Zintro experts weigh in on the LIBOR (London Inter-bank Offered Rate) scandal and talk about potential impacts to Barclays PLC, The Bank of England, and the world banking sector.
Brian Weakliam, a global leading banking analytics expert, says that according to Morgan Stanley, 12 global banks could face as much as $22BN in combined regulatory penalties and damages to investors and counterparties. “The misreporting of LIBOR rates has probably gone on since 1986, the year it was introduced. Companies and traders will have won and lost as a result of its manipulation. All that has emerged to date is the fact that LIBOR was manipulated rather than the specific details,” he says. “LIBOR was a flawed concept from the outset because it assumed unlimited interbank liquidity. Since the credit crunch, many banks have had difficulty accessing interbank funds. With the benefit of hindsight, LIBOR (and other benchmarks including EURIBOR and Prime) should have been replaced a long time ago.”
The full extent of the manipulation and its effect on the fixing of the LIBOR rates is very difficult to quantify, notes Weakliam. “However, it is likely that more specific details will emerge when other banks (to date Barclays are the only ones to put their hands up) are forced to come clean. It will then become possible to estimate the losses suffered by corporate clients of these banks,” he says.
Investigations by various agencies may reveal which banks and on what dates the rates were manipulated and by how much this influenced the level at which LIBOR was set, Weakliam says. “We then have to move on to other benchmarks like EURIBOR and Prime. If a company has any financial instruments that are priced off these types of benchmarks, executives should start digging into their treasury archives now and be prepared.”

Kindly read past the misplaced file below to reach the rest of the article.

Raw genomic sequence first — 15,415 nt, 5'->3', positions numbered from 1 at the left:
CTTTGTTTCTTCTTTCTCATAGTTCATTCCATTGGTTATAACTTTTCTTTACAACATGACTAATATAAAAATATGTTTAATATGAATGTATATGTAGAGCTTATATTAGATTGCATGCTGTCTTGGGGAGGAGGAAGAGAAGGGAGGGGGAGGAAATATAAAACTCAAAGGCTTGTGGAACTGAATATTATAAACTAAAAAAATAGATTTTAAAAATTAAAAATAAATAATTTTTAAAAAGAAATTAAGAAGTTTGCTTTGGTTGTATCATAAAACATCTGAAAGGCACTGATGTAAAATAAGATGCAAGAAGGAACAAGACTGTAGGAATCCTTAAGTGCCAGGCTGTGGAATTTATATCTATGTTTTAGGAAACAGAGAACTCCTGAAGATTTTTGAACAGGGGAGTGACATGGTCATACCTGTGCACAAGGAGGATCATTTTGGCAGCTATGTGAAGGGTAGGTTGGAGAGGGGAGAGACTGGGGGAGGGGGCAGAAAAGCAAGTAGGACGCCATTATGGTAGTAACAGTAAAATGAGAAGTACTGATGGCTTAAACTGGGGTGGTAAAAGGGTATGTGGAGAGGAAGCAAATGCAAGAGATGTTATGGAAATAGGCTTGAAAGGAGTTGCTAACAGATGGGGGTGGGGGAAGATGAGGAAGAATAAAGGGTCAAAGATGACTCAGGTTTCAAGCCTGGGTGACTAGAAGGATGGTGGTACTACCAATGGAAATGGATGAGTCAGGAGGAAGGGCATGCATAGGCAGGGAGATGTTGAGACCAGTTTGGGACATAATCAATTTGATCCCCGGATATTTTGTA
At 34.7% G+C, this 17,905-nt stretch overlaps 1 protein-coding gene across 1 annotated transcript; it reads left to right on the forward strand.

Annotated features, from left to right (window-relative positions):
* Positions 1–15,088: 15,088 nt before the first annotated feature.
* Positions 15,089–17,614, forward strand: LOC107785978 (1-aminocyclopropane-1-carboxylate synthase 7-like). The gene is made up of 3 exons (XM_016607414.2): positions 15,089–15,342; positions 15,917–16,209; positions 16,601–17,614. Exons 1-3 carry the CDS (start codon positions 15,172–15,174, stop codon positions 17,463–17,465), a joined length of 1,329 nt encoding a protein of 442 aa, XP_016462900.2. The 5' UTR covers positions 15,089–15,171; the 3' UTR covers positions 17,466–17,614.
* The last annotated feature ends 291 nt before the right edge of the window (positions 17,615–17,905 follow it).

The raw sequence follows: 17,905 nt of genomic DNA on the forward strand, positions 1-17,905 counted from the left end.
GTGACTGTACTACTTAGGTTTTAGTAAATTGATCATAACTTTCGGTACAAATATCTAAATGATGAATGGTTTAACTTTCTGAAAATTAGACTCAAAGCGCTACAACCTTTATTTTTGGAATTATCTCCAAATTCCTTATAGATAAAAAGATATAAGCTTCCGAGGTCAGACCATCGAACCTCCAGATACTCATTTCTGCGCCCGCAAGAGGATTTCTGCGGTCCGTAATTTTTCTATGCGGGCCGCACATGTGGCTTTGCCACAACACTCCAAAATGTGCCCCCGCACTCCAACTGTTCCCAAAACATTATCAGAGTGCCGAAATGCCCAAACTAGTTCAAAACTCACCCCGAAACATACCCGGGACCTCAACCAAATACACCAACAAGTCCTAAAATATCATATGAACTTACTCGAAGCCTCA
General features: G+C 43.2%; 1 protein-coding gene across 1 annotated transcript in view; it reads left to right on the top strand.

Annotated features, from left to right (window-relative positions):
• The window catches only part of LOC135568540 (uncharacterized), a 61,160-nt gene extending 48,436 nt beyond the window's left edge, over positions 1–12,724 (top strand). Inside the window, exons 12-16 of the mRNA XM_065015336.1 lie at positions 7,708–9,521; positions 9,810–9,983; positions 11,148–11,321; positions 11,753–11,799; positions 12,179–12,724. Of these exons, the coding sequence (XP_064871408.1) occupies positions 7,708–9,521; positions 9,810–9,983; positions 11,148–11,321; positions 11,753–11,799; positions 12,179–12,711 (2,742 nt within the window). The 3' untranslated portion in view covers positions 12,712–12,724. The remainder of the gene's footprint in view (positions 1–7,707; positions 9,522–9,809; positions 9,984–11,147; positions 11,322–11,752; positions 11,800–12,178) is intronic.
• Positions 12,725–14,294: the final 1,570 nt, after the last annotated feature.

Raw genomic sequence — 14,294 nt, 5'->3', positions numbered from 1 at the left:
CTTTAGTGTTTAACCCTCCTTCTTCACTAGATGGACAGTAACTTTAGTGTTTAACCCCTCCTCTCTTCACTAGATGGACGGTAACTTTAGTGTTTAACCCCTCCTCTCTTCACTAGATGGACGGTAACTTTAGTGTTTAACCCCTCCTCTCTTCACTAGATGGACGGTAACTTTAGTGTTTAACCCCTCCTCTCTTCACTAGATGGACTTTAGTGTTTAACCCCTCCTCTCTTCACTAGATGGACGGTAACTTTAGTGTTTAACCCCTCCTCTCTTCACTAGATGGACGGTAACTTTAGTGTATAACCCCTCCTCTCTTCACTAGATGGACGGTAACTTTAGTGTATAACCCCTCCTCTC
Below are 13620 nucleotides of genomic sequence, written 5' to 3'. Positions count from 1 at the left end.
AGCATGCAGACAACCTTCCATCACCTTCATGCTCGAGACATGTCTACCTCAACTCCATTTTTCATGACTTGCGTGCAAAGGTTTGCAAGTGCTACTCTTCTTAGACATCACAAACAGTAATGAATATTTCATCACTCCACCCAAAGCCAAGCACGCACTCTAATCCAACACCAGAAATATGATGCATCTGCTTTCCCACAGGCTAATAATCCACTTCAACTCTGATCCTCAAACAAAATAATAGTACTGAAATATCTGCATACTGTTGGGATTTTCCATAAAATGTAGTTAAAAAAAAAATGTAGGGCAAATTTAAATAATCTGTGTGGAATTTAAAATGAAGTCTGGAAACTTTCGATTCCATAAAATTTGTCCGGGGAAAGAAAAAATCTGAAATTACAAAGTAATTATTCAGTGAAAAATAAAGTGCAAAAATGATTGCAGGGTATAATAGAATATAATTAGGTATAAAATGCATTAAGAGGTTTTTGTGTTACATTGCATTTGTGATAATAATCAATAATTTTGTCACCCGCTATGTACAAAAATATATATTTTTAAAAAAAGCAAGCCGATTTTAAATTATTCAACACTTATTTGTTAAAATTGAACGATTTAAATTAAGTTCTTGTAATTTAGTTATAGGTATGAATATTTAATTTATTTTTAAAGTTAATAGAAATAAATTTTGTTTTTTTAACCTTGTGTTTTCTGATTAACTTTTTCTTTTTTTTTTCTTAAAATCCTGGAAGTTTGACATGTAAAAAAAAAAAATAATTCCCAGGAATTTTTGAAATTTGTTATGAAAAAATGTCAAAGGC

Companies need to start using modeling tools to interrogate their exposures to historical LIBOR rates and the impact of changes to the cost of/revenue from financial instruments, Weakliam suggests. The salient factors to be considered in a claim will be:
- Effect on daily LIBOR rates of manipulation
- Time period of financial instrument
- Mitigation of losses when netted against gains from other financial instruments
- Extent to which damages can be related back to a specific bank
- Overall acquiescence of central banks/regulators
- Possible claims by banks against other corporates who actually gained
Alexey Bulankov, a financial adviser and planner with expertise in financial markets, private banking and investment products, says that the recent scandal, which shook financial markets, was the fixing of the LIBOR rate or the London Inter-bank Offered Rate. This rate is the average interest rate on borrowing estimated by leading banks in London. “The implications of this scandal have not yet been fully felt or understood and the consequences will take years if not decades of court battles to unravel,” says Bulankov. “LIBOR is intertwined in most every financial deal made, be it a credit card rate, mortgage, or a derivative security. LIBOR is the benchmark for money-lending.”
Bulankov says that while the rank-and-file investors may not feel like they are affected by deals that went sour in the derivatives markets, markets for swaps, and other esoteric instruments, many fail to understand that the rate manipulations may have affected the solvency of the pension on which they will rely on, the yield on bonds they may hold in their portfolios, and many more daily aspects of their daily lives. “The fallout is likely to be huge. No matter which floor of the financial skyscraper you find yourself on, the fact is that the foundation just turned out to be built on quicksand. The most obvious fallout will be costly and protracted legal battles between banks involved in fixing the rate and large and small clients who were hurt by the manipulation,” Bulankov says. “The overhaul of the entire financial system is another inevitable consequence. While it is impossible to predict all the ramifications of the fallout, one thing is for certain; it will take years if not decades to put this behind us.”
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